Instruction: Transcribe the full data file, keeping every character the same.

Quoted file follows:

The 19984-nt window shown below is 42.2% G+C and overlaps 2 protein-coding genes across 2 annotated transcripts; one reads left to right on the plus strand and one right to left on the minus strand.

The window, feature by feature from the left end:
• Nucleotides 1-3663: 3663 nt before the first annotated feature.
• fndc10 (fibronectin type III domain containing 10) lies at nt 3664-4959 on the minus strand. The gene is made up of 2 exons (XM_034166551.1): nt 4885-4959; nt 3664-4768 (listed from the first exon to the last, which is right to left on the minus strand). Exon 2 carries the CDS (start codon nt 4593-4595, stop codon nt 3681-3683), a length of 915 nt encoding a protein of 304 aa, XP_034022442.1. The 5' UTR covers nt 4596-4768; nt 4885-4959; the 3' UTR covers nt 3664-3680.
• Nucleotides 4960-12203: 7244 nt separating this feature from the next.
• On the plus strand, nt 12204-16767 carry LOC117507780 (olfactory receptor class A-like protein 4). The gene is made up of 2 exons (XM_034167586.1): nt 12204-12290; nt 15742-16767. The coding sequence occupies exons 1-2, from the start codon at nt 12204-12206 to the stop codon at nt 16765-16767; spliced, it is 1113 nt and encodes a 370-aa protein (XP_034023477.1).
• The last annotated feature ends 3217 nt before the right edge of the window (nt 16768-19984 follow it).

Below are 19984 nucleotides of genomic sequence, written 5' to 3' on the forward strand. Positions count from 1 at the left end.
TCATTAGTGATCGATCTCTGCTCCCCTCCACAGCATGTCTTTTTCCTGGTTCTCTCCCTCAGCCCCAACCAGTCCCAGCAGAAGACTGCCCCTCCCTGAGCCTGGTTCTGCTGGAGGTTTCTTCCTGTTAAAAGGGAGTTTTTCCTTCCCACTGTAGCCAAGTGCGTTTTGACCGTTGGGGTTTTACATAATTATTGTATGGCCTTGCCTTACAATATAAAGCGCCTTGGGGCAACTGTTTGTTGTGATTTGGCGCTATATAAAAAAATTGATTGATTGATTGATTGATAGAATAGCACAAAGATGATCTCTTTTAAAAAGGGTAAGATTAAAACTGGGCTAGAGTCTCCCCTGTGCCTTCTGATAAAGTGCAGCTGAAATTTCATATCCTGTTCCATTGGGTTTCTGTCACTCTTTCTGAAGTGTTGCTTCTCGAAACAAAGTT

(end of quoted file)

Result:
The 19984-nt window shown below is 42.2% G+C and overlaps 2 protein-coding genes across 2 annotated transcripts; one reads left to right on the plus strand and one right to left on the minus strand.

The window, feature by feature from the left end:
• Nucleotides 1-3663: 3663 nt before the first annotated feature.
• fndc10 (fibronectin type III domain containing 10) lies at nt 3664-4959 on the minus strand. The gene is made up of 2 exons (XM_034166551.1): nt 4885-4959; nt 3664-4768 (listed from the first exon to the last, which is right to left on the minus strand). Exon 2 carries the CDS (start codon nt 4593-4595, stop codon nt 3681-3683), a length of 915 nt encoding a protein of 304 aa, XP_034022442.1. The 5' UTR covers nt 4596-4768; nt 4885-4959; the 3' UTR covers nt 3664-3680.
• Nucleotides 4960-12203: 7244 nt separating this feature from the next.
• On the plus strand, nt 12204-16767 carry LOC117507780 (olfactory receptor class A-like protein 4). The gene is made up of 2 exons (XM_034167586.1): nt 12204-12290; nt 15742-16767. The coding sequence occupies exons 1-2, from the start codon at nt 12204-12206 to the stop codon at nt 16765-16767; spliced, it is 1113 nt and encodes a 370-aa protein (XP_034023477.1).
• The last annotated feature ends 3217 nt before the right edge of the window (nt 16768-19984 follow it).

Below are 19984 nucleotides of genomic sequence, written 5' to 3' on the forward strand. Positions count from 1 at the left end.
TCATTAGTGATCGATCTCTGCTCCCCTCCACAGCATGTCTTTTTCCTGGTTCTCTCCCTCAGCCCCAACCAGTCCCAGCAGAAGACTGCCCCTCCCTGAGCCTGGTTCTGCTGGAGGTTTCTTCCTGTTAAAAGGGAGTTTTTCCTTCCCACTGTAGCCAAGTGCGTTTTGACCGTTGGGGTTTTACATAATTATTGTATGGCCTTGCCTTACAATATAAAGCGCCTTGGGGCAACTGTTTGTTGTGATTTGGCGCTATATAAAAAAATTGATTGATTGATTGATTGATAGAATAGCACAAAGATGATCTCTTTTAAAAAGGGTAAGATTAAAACTGGGCTAGAGTCTCCCCTGTGCCTTCTGATAAAGTGCAGCTGAAATTTCATATCCTGTTCCATTGGGTTTCTGTCACTCTTTCTGAAGTGTTGCTTCTCGAAACAAAGTT